Did Exchange Contractor Mislead State Officials?
Vermont's health care exchange, Vermont Health Connect, has been in the news regularly since its October launch because of continued technological failures and shortfalls.
Officials say there's one major problem with Newsweek's story: It's not true.
But a scathing story last Friday from Newsweek ratcheted up the intrigue. The piece featured an accusation from an unnamed tipster, who came out with a striking allegation against CGI, the tech firm hired to build the exchange.
The article cited an anonymous source who said CGI willfully deceived state officials by faking a demonstration last July that purportedly showed the site’s connection with a federal data hub used to verify citizenship and tax data for online health care exchanges.
It was a serious claim, one that cast the contractor in a new and sinister light. But the Shumlin administration says there’s one major problem with the Newsweek story: It’s not true.
Mark Larson, commissioner of the Department of Vermont Health Access, says a 38-page document [PDF] he released in the wake of the Newsweek story disproves the allegation.
“The document that I provided demonstrated that CMS was satisfied with our connection with the federal data hub, and we have received authorization to receive information from the federal data hub because of the work that we did in the testings,” Larson says.
The document shows that federal officials confirmed the existence of a connection with the federal data hub last summer, and that the connection occurred around the time when the demonstration occurred.
Newsweek says it stands by its story, and Larson's assurances have hardly silenced the exchange's detractors.
Newsweek says it stands by its story, and Larson’s assurances have hardly silenced the exchange’s detractors.
Randy Brock was the Republican gubernatorial candidate in the 2012 election, which he lost to to Democratic incumbent Gov. Peter Shumlin. Brock provided Newsweek with much of the information contained in the Newsweek story. He says Larson’s document proves nothing.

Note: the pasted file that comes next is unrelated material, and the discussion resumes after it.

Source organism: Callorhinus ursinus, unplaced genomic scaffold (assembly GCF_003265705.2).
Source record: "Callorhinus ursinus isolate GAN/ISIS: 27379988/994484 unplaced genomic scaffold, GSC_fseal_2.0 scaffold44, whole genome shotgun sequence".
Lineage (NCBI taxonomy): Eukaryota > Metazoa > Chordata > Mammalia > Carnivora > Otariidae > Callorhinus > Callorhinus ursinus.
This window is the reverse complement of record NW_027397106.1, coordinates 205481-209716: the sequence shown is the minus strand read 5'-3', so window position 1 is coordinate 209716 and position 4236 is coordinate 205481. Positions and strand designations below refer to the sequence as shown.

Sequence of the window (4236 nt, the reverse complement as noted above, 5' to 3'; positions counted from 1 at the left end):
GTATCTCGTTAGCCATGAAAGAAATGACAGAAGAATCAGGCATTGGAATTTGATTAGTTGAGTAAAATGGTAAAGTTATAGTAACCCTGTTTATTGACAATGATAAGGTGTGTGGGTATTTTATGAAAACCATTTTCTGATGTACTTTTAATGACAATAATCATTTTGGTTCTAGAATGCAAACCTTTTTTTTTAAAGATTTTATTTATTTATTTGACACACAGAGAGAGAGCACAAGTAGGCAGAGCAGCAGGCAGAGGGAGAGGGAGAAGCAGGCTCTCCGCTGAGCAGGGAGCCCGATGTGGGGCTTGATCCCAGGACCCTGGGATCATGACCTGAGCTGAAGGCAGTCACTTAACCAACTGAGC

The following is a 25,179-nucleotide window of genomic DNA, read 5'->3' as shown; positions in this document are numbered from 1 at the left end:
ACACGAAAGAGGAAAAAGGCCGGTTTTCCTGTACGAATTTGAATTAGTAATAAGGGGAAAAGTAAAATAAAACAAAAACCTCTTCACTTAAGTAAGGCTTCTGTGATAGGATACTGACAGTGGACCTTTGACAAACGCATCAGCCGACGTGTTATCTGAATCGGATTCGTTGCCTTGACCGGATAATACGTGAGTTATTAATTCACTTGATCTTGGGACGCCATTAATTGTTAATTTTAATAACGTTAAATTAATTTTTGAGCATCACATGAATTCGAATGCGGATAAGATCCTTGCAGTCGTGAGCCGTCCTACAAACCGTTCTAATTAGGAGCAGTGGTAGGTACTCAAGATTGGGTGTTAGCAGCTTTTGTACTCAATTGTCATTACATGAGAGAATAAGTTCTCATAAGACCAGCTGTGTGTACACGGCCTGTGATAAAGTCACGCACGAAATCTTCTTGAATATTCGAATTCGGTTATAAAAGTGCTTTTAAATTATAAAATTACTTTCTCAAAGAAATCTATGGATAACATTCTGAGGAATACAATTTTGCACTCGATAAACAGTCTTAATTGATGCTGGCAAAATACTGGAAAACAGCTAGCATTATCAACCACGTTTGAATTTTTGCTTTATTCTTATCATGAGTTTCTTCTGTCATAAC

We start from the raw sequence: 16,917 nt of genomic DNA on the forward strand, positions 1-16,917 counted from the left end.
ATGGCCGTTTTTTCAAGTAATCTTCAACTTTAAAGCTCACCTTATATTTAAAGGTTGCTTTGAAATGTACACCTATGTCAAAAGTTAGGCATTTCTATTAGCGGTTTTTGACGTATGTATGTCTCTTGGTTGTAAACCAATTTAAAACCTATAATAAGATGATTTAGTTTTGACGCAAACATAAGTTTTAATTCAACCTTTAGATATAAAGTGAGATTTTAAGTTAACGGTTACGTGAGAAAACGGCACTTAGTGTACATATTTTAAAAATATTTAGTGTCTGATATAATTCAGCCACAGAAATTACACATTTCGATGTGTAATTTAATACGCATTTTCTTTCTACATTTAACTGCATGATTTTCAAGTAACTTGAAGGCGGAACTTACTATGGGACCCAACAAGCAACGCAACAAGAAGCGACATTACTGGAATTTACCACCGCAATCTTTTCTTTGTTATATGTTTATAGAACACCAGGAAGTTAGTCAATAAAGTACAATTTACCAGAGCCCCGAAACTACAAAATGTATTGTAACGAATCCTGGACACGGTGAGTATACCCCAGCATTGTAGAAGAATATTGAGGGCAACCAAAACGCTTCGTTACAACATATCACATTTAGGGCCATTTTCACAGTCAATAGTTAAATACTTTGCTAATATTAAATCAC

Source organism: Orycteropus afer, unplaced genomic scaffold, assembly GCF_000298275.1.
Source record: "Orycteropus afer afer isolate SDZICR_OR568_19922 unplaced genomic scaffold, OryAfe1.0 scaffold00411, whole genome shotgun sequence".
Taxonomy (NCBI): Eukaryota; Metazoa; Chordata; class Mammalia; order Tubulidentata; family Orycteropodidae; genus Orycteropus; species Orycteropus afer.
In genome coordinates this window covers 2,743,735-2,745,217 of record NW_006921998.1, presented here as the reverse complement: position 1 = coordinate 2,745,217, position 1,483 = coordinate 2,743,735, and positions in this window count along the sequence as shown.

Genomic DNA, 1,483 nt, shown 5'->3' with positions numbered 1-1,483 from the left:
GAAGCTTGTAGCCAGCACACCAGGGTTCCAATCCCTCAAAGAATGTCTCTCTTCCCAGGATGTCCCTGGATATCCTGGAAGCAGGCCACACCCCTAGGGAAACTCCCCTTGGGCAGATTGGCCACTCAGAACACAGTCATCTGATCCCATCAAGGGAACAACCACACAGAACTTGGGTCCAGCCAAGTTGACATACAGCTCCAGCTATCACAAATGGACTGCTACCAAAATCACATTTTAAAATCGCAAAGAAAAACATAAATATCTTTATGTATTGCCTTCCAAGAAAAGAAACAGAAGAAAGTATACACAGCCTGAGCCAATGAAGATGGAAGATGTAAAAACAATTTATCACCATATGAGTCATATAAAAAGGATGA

“Well, despite what Commissioner Larson says, the federal test report suggests to me that it reinforces Newsweek’s claims,” Brock says.
Brock says the connection affirmed in the document wasn’t with Vermont Health Connect, but with a more rudimentary cog in the state’s technology infrastructure.
Larson says he hopes Vermonters aren’t buying what Brock and Newsweek are selling, and says ultimate proof for the state’s version of events lies in the fact that the connection with the federal data hub was running smoothly when Vermont Health Connect launched on Oct. 1.
"The reality is since Oct. 1, Vermonters have been applying for coverage with the benefit of our connection to the federal data hub." - Mark Larson
“The reality is since Oct. 1, Vermonters have been applying for coverage with the benefit of our connection to the federal data hub,” Larson says.
Brock says the existence of a connection now doesn’t mitigate the harm that was done if CGI faked the demonstration last July 26. He’s calling for an independent probe of the matter.
“When people are spending hundreds of millions of dollars in taxpayer money, it’s important to have confidence that they’re telling us the truth,” Brock says. “And that’s why we need to find out the answers to those questions.”
Shumlin this week said he stands by Larson’s refutation of the Newsweek story. And he noted that the state has already announced it will commission an independent review of the troubled rollout of the exchange.
Larson says he understands public frustration with glitches on the exchange, but says the website has improved vastly since October. The site still can’t fully accommodate small businesses or accept online payment, but Larson says individuals are successfully signing up, and many of them are getting significant federal assistance for insurance plans sold on the exchange.
Larson says consumers who are still struggling with the exchange now have ready access to help. Wait times on the Vermont Health Connect toll free help line were at one point up to two hours long. Last week, according to Larson, average wait times were 28 seconds.